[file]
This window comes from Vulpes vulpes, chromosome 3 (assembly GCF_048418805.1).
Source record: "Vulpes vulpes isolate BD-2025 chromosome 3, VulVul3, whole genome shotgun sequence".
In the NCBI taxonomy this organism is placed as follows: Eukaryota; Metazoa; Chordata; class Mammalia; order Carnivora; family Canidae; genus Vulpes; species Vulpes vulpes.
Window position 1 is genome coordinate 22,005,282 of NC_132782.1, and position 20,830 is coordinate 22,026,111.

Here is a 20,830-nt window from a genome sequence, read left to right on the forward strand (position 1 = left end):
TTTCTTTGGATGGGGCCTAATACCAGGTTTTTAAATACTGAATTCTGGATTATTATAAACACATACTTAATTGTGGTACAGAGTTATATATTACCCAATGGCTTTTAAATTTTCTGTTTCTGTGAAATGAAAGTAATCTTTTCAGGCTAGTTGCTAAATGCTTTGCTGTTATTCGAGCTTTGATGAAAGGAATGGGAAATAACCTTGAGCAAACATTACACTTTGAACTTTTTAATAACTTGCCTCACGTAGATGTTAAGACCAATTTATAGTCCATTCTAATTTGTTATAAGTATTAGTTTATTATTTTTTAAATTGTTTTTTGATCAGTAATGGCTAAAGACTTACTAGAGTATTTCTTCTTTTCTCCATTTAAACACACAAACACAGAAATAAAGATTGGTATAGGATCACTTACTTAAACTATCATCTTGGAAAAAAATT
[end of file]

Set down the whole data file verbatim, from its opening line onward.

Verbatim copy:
This window comes from Vulpes vulpes, chromosome 3 (assembly GCF_048418805.1).
Source record: "Vulpes vulpes isolate BD-2025 chromosome 3, VulVul3, whole genome shotgun sequence".
In the NCBI taxonomy this organism is placed as follows: Eukaryota; Metazoa; Chordata; class Mammalia; order Carnivora; family Canidae; genus Vulpes; species Vulpes vulpes.
Window position 1 is genome coordinate 22,005,282 of NC_132782.1, and position 20,830 is coordinate 22,026,111.

Here is a 20,830-nt window from a genome sequence, read left to right on the forward strand (position 1 = left end):
TTTCTTTGGATGGGGCCTAATACCAGGTTTTTAAATACTGAATTCTGGATTATTATAAACACATACTTAATTGTGGTACAGAGTTATATATTACCCAATGGCTTTTAAATTTTCTGTTTCTGTGAAATGAAAGTAATCTTTTCAGGCTAGTTGCTAAATGCTTTGCTGTTATTCGAGCTTTGATGAAAGGAATGGGAAATAACCTTGAGCAAACATTACACTTTGAACTTTTTAATAACTTGCCTCACGTAGATGTTAAGACCAATTTATAGTCCATTCTAATTTGTTATAAGTATTAGTTTATTATTTTTTAAATTGTTTTTTGATCAGTAATGGCTAAAGACTTACTAGAGTATTTCTTCTTTTCTCCATTTAAACACACAAACACAGAAATAAAGATTGGTATAGGATCACTTACTTAAACTATCATCTTGGAAAAAAATT